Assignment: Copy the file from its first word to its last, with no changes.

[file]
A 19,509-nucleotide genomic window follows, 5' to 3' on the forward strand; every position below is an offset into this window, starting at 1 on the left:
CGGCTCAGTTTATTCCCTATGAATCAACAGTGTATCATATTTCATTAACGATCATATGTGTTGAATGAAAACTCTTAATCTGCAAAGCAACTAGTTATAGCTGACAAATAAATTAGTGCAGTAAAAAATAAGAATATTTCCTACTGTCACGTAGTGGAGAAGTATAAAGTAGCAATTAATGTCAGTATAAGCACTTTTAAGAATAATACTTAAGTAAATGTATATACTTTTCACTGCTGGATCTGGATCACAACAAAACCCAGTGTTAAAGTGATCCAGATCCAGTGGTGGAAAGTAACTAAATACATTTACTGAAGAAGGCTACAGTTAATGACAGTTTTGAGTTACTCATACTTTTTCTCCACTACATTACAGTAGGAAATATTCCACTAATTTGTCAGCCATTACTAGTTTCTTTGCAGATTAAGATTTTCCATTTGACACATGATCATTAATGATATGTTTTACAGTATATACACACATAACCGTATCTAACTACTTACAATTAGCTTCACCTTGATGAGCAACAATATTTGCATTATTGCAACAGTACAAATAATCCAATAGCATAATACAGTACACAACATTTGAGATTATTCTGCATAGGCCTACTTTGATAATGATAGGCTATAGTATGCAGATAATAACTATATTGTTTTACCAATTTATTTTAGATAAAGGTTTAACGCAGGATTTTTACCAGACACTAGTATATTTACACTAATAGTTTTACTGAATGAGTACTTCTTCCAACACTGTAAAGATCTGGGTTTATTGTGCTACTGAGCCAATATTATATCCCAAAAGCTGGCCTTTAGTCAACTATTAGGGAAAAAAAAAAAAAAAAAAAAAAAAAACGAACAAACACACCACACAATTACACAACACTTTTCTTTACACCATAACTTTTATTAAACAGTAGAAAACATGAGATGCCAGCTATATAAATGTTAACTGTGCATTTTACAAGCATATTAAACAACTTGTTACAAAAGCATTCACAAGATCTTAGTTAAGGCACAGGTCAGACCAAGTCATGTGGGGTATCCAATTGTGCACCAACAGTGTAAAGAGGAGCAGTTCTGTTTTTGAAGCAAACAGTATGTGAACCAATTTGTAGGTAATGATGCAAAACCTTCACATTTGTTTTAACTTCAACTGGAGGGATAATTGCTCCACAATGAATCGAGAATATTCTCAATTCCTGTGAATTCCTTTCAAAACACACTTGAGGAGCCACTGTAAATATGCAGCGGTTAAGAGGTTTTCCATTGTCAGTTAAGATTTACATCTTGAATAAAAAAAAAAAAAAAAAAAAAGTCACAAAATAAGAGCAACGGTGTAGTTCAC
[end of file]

A 19,509-nucleotide genomic window follows, 5' to 3' on the forward strand; every position below is an offset into this window, starting at 1 on the left:
CGGCTCAGTTTATTCCCTATGAATCAACAGTGTATCATATTTCATTAACGATCATATGTGTTGAATGAAAACTCTTAATCTGCAAAGCAACTAGTTATAGCTGACAAATAAATTAGTGCAGTAAAAAATAAGAATATTTCCTACTGTCACGTAGTGGAGAAGTATAAAGTAGCAATTAATGTCAGTATAAGCACTTTTAAGAATAATACTTAAGTAAATGTATATACTTTTCACTGCTGGATCTGGATCACAACAAAACCCAGTGTTAAAGTGATCCAGATCCAGTGGTGGAAAGTAACTAAATACATTTACTGAAGAAGGCTACAGTTAATGACAGTTTTGAGTTACTCATACTTTTTCTCCACTACATTACAGTAGGAAATATTCCACTAATTTGTCAGCCATTACTAGTTTCTTTGCAGATTAAGATTTTCCATTTGACACATGATCATTAATGATATGTTTTACAGTATATACACACATAACCGTATCTAACTACTTACAATTAGCTTCACCTTGATGAGCAACAATATTTGCATTATTGCAACAGTACAAATAATCCAATAGCATAATACAGTACACAACATTTGAGATTATTCTGCATAGGCCTACTTTGATAATGATAGGCTATAGTATGCAGATAATAACTATATTGTTTTACCAATTTATTTTAGATAAAGGTTTAACGCAGGATTTTTACCAGACACTAGTATATTTACACTAATAGTTTTACTGAATGAGTACTTCTTCCAACACTGTAAAGATCTGGGTTTATTGTGCTACTGAGCCAATATTATATCCCAAAAGCTGGCCTTTAGTCAACTATTAGGGAAAAAAAAAAAAAAAAAAAAAAAAAACGAACAAACACACCACACAATTACACAACACTTTTCTTTACACCATAACTTTTATTAAACAGTAGAAAACATGAGATGCCAGCTATATAAATGTTAACTGTGCATTTTACAAGCATATTAAACAACTTGTTACAAAAGCATTCACAAGATCTTAGTTAAGGCACAGGTCAGACCAAGTCATGTGGGGTATCCAATTGTGCACCAACAGTGTAAAGAGGAGCAGTTCTGTTTTTGAAGCAAACAGTATGTGAACCAATTTGTAGGTAATGATGCAAAACCTTCACATTTGTTTTAACTTCAACTGGAGGGATAATTGCTCCACAATGAATCGAGAATATTCTCAATTCCTGTGAATTCCTTTCAAAACACACTTGAGGAGCCACTGTAAATATGCAGCGGTTAAGAGGTTTTCCATTGTCAGTTAAGATTTACATCTTGAATAAAAAAAAAAAAAAAAAAAAAGTCACAAAATAAGAGCAACGGTGTAGTTCAC